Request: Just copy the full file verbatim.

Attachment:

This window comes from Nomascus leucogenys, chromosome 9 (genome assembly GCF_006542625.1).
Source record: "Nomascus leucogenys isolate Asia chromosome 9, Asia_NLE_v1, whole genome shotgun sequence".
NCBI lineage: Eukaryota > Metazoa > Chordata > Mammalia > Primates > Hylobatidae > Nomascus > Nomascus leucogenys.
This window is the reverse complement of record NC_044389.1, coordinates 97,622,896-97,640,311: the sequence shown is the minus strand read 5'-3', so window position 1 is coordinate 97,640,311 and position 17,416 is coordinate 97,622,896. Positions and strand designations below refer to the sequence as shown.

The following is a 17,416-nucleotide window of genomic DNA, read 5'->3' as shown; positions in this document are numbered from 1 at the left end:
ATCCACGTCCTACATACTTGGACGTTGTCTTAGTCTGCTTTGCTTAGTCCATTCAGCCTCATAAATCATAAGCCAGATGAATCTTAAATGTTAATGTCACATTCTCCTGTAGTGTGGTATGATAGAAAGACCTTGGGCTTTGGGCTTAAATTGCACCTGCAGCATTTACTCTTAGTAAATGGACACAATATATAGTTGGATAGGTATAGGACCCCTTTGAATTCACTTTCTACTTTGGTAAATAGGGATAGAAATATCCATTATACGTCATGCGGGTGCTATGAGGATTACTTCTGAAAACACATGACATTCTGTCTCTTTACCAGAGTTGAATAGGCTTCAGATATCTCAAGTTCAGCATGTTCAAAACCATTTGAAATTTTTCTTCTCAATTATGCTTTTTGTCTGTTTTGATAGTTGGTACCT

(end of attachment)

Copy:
This window comes from Nomascus leucogenys, chromosome 9 (genome assembly GCF_006542625.1).
Source record: "Nomascus leucogenys isolate Asia chromosome 9, Asia_NLE_v1, whole genome shotgun sequence".
NCBI lineage: Eukaryota > Metazoa > Chordata > Mammalia > Primates > Hylobatidae > Nomascus > Nomascus leucogenys.
This window is the reverse complement of record NC_044389.1, coordinates 97,622,896-97,640,311: the sequence shown is the minus strand read 5'-3', so window position 1 is coordinate 97,640,311 and position 17,416 is coordinate 97,622,896. Positions and strand designations below refer to the sequence as shown.

The following is a 17,416-nucleotide window of genomic DNA, read 5'->3' as shown; positions in this document are numbered from 1 at the left end:
ATCCACGTCCTACATACTTGGACGTTGTCTTAGTCTGCTTTGCTTAGTCCATTCAGCCTCATAAATCATAAGCCAGATGAATCTTAAATGTTAATGTCACATTCTCCTGTAGTGTGGTATGATAGAAAGACCTTGGGCTTTGGGCTTAAATTGCACCTGCAGCATTTACTCTTAGTAAATGGACACAATATATAGTTGGATAGGTATAGGACCCCTTTGAATTCACTTTCTACTTTGGTAAATAGGGATAGAAATATCCATTATACGTCATGCGGGTGCTATGAGGATTACTTCTGAAAACACATGACATTCTGTCTCTTTACCAGAGTTGAATAGGCTTCAGATATCTCAAGTTCAGCATGTTCAAAACCATTTGAAATTTTTCTTCTCAATTATGCTTTTTGTCTGTTTTGATAGTTGGTACCT